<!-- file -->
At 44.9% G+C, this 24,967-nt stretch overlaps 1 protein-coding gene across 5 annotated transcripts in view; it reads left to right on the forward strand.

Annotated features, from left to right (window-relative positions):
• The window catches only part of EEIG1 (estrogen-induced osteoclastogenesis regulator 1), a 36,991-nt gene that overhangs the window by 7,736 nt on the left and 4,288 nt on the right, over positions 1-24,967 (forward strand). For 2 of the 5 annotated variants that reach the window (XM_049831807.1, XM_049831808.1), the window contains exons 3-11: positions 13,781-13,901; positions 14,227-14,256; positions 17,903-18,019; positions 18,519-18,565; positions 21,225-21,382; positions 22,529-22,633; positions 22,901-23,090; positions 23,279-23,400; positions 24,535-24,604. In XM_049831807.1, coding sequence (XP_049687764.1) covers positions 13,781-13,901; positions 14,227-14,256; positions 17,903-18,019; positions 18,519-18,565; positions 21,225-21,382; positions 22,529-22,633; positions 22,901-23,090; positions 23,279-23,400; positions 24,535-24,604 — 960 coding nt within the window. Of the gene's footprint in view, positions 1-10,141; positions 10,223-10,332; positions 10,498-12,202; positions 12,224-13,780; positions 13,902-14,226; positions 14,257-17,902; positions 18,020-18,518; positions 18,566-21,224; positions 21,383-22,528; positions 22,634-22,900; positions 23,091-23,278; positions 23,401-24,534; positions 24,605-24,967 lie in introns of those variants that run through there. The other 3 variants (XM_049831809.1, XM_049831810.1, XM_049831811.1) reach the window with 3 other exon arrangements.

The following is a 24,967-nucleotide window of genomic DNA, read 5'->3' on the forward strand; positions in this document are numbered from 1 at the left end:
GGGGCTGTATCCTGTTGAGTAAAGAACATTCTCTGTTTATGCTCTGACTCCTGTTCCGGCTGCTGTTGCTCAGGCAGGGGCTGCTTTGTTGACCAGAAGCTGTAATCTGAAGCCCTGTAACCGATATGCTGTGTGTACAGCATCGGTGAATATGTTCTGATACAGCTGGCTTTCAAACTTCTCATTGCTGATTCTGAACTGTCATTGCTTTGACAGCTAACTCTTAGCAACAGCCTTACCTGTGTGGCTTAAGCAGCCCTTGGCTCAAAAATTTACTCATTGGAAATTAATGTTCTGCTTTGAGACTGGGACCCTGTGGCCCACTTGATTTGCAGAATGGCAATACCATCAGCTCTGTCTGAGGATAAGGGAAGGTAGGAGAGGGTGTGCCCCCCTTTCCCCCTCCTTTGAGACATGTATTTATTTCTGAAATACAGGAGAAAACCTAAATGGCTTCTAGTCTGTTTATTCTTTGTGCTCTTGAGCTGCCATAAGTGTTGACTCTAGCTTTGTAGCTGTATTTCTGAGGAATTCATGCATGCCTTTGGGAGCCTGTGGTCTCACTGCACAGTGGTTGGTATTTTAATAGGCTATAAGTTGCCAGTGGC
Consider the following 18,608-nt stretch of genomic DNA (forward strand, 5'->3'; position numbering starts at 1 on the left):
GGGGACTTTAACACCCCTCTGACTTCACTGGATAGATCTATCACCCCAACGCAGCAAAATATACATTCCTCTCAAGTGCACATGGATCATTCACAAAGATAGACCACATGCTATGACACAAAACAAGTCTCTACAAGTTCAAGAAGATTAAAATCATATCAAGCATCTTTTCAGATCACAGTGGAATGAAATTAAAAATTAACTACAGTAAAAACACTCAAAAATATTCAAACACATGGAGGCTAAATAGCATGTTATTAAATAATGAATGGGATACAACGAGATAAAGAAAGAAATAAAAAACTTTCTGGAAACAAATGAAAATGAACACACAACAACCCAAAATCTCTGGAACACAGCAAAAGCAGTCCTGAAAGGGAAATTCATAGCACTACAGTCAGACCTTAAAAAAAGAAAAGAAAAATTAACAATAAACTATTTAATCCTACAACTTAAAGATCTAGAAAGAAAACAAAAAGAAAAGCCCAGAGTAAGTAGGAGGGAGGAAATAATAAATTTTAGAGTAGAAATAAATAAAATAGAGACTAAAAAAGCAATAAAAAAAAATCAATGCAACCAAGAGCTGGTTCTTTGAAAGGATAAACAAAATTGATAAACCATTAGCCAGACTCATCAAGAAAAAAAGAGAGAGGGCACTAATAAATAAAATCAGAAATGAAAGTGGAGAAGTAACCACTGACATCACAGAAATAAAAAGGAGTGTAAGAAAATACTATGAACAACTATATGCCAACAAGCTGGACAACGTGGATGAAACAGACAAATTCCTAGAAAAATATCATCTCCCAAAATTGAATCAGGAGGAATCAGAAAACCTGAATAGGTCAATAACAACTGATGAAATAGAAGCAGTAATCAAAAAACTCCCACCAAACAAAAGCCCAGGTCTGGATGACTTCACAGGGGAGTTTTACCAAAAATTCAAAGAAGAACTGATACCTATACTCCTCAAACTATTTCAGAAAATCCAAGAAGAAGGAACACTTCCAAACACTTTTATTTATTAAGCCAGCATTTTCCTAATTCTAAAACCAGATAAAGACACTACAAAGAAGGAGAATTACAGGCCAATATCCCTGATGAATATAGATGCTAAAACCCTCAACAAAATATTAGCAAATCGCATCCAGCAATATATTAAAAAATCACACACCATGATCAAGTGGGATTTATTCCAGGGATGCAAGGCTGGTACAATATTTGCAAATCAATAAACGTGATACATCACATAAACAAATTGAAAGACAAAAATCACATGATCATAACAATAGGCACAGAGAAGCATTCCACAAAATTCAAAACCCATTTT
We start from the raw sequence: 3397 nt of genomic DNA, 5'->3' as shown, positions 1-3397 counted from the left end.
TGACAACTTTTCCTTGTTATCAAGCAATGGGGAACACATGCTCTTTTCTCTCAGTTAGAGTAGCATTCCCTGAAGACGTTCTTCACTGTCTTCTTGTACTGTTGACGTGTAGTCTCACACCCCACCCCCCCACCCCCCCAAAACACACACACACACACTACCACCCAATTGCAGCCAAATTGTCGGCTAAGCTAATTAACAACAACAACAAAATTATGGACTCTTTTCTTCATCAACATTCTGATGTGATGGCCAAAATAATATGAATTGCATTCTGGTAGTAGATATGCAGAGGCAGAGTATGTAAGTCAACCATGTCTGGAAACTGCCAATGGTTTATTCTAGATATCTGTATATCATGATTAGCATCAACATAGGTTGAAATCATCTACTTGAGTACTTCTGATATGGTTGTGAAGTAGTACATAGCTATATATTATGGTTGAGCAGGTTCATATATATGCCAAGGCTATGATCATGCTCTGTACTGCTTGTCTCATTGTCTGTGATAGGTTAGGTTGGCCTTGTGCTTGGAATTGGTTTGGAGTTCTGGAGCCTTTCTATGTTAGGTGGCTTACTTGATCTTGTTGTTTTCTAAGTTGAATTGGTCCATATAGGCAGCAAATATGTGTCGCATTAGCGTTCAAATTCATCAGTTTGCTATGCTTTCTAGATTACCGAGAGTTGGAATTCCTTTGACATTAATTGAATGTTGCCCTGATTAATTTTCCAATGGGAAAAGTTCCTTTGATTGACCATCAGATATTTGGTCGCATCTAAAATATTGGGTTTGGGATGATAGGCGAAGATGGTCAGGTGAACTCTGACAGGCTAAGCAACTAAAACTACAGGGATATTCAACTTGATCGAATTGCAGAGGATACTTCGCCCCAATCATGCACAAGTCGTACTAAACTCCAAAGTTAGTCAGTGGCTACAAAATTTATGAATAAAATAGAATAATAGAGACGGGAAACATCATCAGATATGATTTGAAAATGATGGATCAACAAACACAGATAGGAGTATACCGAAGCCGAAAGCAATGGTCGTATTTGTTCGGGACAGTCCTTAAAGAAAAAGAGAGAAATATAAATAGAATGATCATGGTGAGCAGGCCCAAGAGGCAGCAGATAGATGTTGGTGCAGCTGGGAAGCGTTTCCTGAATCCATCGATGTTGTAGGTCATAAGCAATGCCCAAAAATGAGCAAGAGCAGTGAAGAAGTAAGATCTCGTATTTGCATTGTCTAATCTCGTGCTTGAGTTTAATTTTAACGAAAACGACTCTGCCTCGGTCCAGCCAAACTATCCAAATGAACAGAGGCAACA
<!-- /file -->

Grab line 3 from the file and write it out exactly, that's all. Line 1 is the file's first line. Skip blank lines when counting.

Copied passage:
• The window catches only part of EEIG1 (estrogen-induced osteoclastogenesis regulator 1), a 36,991-nt gene that overhangs the window by 7,736 nt on the left and 4,288 nt on the right, over positions 1-24,967 (forward strand). For 2 of the 5 annotated variants that reach the window (XM_049831807.1, XM_049831808.1), the window contains exons 3-11: positions 13,781-13,901; positions 14,227-14,256; positions 17,903-18,019; positions 18,519-18,565; positions 21,225-21,382; positions 22,529-22,633; positions 22,901-23,090; positions 23,279-23,400; positions 24,535-24,604. In XM_049831807.1, coding sequence (XP_049687764.1) covers positions 13,781-13,901; positions 14,227-14,256; positions 17,903-18,019; positions 18,519-18,565; positions 21,225-21,382; positions 22,529-22,633; positions 22,901-23,090; positions 23,279-23,400; positions 24,535-24,604 — 960 coding nt within the window. Of the gene's footprint in view, positions 1-10,141; positions 10,223-10,332; positions 10,498-12,202; positions 12,224-13,780; positions 13,902-14,226; positions 14,257-17,902; positions 18,020-18,518; positions 18,566-21,224; positions 21,383-22,528; positions 22,634-22,900; positions 23,091-23,278; positions 23,401-24,534; positions 24,605-24,967 lie in introns of those variants that run through there. The other 3 variants (XM_049831809.1, XM_049831810.1, XM_049831811.1) reach the window with 3 other exon arrangements.